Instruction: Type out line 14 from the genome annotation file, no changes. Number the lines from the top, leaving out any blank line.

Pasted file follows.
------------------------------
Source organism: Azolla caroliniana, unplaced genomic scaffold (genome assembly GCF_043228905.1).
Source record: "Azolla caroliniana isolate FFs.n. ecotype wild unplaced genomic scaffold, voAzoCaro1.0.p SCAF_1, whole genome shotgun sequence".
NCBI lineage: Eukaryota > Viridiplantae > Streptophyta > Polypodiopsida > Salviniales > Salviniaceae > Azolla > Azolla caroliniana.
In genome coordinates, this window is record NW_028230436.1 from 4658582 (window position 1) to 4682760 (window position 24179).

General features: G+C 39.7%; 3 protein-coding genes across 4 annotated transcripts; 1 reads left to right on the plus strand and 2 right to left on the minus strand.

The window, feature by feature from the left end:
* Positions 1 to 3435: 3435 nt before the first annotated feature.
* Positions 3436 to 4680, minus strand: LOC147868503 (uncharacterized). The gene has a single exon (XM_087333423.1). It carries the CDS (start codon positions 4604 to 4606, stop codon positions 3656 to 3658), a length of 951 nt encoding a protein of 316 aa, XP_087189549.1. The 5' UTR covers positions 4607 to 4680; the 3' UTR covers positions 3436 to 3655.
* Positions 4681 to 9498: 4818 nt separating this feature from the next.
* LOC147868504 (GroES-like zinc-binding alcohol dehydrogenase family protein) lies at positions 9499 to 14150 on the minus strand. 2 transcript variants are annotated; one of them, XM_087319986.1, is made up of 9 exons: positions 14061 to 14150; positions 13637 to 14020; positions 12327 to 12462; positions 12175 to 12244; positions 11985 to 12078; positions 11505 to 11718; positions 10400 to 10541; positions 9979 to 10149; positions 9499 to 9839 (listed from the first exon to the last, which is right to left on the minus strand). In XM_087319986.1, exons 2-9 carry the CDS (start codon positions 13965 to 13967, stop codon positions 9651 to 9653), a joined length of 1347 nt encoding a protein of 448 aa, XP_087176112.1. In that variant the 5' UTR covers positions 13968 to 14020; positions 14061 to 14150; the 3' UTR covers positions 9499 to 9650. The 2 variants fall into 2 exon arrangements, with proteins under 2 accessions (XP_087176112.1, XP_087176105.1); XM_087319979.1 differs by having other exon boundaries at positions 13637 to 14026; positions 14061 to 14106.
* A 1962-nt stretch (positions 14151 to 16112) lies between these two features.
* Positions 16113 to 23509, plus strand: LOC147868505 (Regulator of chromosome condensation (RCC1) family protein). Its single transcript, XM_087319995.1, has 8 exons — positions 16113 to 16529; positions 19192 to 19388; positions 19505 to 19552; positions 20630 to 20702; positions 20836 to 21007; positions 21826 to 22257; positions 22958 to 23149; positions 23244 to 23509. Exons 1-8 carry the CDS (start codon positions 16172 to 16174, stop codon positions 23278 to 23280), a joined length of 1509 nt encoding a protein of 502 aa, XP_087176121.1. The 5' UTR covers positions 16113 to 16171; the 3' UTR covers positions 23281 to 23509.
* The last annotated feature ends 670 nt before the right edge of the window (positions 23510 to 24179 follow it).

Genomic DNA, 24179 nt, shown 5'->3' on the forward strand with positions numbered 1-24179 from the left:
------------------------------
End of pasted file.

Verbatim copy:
Genomic DNA, 24179 nt, shown 5'->3' on the forward strand with positions numbered 1-24179 from the left: